Good morning, y’all. With rumors of ice and snow flying about like moths to a street light, I’m making sure that TackyToo is as prepared as we can be for inclimate weather. Fortunately, I’m making sure my duties keep me inside. I bet I’ve filled the vending machines about four times today, while managing to keep up with my painting. I plan on having the interior painting done by March 1st, or consistent 70 degree days, whichever comes first.
Unlike the Republican Debate potluck, I was prepared for the Democratic Debate. First of all, there’s less setting up to do. Even if we do get a few die hard Republicans, who watch just to hoot at Hillary, the turn out is not nearly as big as it is for the Republican shindig. Thank the Lord, I know that my spot in Whitopia is not reflective of the country’s demographics. If it was, all Republicans would be living in trailer parks with gun racks in their pickups.
There is an odd dichotomy between billionaires telling welfare folks how the poor are the problem, and having the poor agree with them. As long as the billionaires can put black or brown faces on the problem, the poor in TackyToo have no problem with The Donald calling the poor, “losers”. It is beyond my comprehension to try to understand how people who were born into poverty, into a system that promotes keeping them in poverty, can identify with a candidate who is richer than Croesus. The disconnect in thinking that the rich represent the values and needs of the poor, to me, is profound. At the very least, the folks here in TackyToo should be thinking, “what do I have in common with The Donald financially?” Besides the shared love of hating people of color, the rich and the poor have very little in common. It’s sad that that is enough for some. They’d rather stay poor than be middle class in a diverse neighborhood.
Well, now that I’ve talked the downside, let me talk the other side. How refreshing is it to see just three candidates walk out on a stage? The Democrat debates are an example of high spirited discussion between intelligent opponents vying for the same office. While O’Malley didn’t get as much time as Hillary or Bernie, he did get enough time to remind us old timers of a young Jack Kennedy. How O’Malley can use his youth and vitality to energize the voters is a question that I can’t answer. Bernie’s lead with the youthful voters is an anomaly to me. I get that the young people are listening to the message, and that is very important, but electability has to come into play. At some point the “undecided” or “independent” voters are going to figure in the equation, and I don’t think the youth vote will be strong enough to elect him. That is, if Bernie were the candidate.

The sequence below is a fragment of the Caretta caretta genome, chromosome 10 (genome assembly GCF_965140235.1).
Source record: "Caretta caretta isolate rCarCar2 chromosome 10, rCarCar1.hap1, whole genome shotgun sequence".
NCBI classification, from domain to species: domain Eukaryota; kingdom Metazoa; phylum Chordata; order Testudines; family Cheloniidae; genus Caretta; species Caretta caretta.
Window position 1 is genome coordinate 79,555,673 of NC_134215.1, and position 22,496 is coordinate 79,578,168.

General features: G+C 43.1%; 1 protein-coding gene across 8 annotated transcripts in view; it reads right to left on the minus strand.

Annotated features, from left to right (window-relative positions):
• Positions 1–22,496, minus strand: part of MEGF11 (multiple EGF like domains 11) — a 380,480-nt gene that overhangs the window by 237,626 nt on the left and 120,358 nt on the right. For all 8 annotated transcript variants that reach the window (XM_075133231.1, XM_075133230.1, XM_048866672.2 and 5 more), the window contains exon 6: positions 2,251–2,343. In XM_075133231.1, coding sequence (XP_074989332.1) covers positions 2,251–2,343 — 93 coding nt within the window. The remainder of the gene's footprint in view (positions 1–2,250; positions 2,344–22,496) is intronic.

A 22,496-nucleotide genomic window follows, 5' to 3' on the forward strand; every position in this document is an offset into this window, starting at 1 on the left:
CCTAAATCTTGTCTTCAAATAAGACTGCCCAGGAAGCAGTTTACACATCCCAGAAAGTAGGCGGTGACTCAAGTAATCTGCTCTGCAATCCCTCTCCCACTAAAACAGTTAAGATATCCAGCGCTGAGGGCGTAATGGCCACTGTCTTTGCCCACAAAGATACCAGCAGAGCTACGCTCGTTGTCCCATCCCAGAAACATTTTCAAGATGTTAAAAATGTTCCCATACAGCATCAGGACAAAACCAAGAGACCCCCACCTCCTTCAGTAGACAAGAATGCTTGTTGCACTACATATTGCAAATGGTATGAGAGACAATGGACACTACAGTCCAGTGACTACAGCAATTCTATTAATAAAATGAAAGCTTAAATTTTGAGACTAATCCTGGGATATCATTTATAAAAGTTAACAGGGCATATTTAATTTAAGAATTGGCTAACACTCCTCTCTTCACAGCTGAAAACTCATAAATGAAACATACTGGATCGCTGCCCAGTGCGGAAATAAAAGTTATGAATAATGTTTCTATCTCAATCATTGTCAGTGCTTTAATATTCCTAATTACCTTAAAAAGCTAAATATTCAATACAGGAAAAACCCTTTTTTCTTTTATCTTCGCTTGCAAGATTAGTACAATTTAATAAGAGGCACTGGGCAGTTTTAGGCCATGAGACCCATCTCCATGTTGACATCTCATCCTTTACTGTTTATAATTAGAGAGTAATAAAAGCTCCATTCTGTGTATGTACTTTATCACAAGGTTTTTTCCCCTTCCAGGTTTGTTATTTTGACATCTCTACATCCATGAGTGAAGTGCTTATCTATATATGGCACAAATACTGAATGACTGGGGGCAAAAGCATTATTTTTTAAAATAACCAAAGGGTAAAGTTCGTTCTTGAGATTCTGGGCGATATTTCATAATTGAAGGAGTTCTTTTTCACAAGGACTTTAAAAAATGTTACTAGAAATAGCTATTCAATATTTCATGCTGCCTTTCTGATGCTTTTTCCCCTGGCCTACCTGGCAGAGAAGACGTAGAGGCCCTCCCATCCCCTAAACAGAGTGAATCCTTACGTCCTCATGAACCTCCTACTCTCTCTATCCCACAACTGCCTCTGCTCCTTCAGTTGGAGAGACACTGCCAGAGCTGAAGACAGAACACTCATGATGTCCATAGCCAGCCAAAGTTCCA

I don’t see Bernie coming out of the convention with the nod, unless the Republicans are successful in finding something to smear Hillary with. Always a possibility. Even so, Bernie’s message is too far Left for the power brokers, and that’s got all of the 1% shaking, in both parties. The good news is that Bernie’s message is having to be heard and rebutted in these debates. It’s making Hillary run to the Left, and I think we’re all ready for that. I’m tired of the Democratic party being Republican Lite, even more tired than I am of the Republicans being Fascist Left. I miss the days when Republicans were fiscally conservative Democrats, and Democrats were the dreamers of the future. Dreamers as described in Obama’s State of the Union address, where we invest in a future of new technologies instead of clinging to the past.
I’m all about the future, one of the reasons that O’Malley is so appealing. They are all good candidates. I love Bernie, I just don’t think Woody Allen’s irascible uncle can get elected. I think O’Malley is great, and I would love to see him elected President after serving as Hillary’s Vice-President for eight years.
Hillary 2016, it’s the women’s turn to see if they can get it right. I’m counting on them!